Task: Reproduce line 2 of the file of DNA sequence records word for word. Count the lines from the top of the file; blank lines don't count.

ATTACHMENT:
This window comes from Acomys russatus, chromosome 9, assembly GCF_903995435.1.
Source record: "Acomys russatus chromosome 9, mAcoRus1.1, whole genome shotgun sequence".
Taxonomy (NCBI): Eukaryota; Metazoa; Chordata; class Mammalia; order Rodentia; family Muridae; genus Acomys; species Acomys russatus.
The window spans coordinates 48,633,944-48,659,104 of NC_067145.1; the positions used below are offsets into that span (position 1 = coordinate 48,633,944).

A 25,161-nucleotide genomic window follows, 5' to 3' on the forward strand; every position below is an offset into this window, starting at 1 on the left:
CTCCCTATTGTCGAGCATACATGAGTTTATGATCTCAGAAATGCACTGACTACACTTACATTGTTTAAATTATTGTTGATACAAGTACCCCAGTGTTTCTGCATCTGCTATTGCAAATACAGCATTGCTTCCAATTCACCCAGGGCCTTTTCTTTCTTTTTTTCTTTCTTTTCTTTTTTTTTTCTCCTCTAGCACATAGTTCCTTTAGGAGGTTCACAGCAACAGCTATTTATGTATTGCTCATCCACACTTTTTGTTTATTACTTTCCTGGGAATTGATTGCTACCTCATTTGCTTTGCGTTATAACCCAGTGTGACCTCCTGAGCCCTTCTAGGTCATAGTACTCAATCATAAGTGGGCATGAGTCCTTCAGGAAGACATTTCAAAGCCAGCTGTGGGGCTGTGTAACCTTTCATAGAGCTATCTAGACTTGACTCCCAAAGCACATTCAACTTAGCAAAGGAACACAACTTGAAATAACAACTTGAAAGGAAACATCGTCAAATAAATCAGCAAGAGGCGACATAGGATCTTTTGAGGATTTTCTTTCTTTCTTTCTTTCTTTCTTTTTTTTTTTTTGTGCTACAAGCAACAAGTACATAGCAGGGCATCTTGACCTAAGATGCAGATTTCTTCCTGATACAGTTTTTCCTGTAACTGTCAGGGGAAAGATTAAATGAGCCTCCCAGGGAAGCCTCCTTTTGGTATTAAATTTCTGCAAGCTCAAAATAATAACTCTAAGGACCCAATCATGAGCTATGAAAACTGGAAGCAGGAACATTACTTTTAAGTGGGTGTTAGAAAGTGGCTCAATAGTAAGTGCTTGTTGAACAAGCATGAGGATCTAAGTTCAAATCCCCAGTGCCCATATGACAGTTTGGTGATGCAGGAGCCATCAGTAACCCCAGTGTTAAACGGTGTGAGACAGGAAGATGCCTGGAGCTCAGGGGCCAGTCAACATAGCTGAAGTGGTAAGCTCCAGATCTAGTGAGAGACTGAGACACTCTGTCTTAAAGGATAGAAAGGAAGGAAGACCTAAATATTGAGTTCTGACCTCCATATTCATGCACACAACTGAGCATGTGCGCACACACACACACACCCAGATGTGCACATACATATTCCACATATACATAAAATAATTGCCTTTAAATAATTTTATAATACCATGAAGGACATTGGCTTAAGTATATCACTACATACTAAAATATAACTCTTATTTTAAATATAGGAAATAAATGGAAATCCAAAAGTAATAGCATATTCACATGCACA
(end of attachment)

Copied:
Source record: "Acomys russatus chromosome 9, mAcoRus1.1, whole genome shotgun sequence".